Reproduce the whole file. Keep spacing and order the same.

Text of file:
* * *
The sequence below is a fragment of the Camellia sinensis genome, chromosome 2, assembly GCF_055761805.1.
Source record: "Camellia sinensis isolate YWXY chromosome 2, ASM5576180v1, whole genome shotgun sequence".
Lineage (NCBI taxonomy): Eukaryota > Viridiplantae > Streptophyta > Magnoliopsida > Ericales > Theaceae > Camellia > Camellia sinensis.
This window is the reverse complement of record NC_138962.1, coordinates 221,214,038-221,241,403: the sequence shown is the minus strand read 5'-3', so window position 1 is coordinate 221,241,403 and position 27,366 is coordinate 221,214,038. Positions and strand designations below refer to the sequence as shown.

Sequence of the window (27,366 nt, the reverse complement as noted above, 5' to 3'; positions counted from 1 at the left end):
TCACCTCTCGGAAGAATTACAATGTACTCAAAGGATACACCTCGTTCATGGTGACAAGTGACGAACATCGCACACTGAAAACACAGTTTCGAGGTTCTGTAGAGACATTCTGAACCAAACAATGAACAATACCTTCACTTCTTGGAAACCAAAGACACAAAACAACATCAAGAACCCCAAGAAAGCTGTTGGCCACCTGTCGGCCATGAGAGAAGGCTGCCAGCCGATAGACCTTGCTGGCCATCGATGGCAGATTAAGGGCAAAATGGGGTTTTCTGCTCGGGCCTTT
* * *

The sequence below is a fragment of the Camellia sinensis genome, chromosome 2, assembly GCF_055761805.1.
Source record: "Camellia sinensis isolate YWXY chromosome 2, ASM5576180v1, whole genome shotgun sequence".
Lineage (NCBI taxonomy): Eukaryota > Viridiplantae > Streptophyta > Magnoliopsida > Ericales > Theaceae > Camellia > Camellia sinensis.
This window is the reverse complement of record NC_138962.1, coordinates 221,214,038-221,241,403: the sequence shown is the minus strand read 5'-3', so window position 1 is coordinate 221,241,403 and position 27,366 is coordinate 221,214,038. Positions and strand designations below refer to the sequence as shown.

Sequence of the window (27,366 nt, the reverse complement as noted above, 5' to 3'; positions counted from 1 at the left end):
TCACCTCTCGGAAGAATTACAATGTACTCAAAGGATACACCTCGTTCATGGTGACAAGTGACGAACATCGCACACTGAAAACACAGTTTCGAGGTTCTGTAGAGACATTCTGAACCAAACAATGAACAATACCTTCACTTCTTGGAAACCAAAGACACAAAACAACATCAAGAACCCCAAGAAAGCTGTTGGCCACCTGTCGGCCATGAGAGAAGGCTGCCAGCCGATAGACCTTGCTGGCCATCGATGGCAGATTAAGGGCAAAATGGGGTTTTCTGCTCGGGCCTTT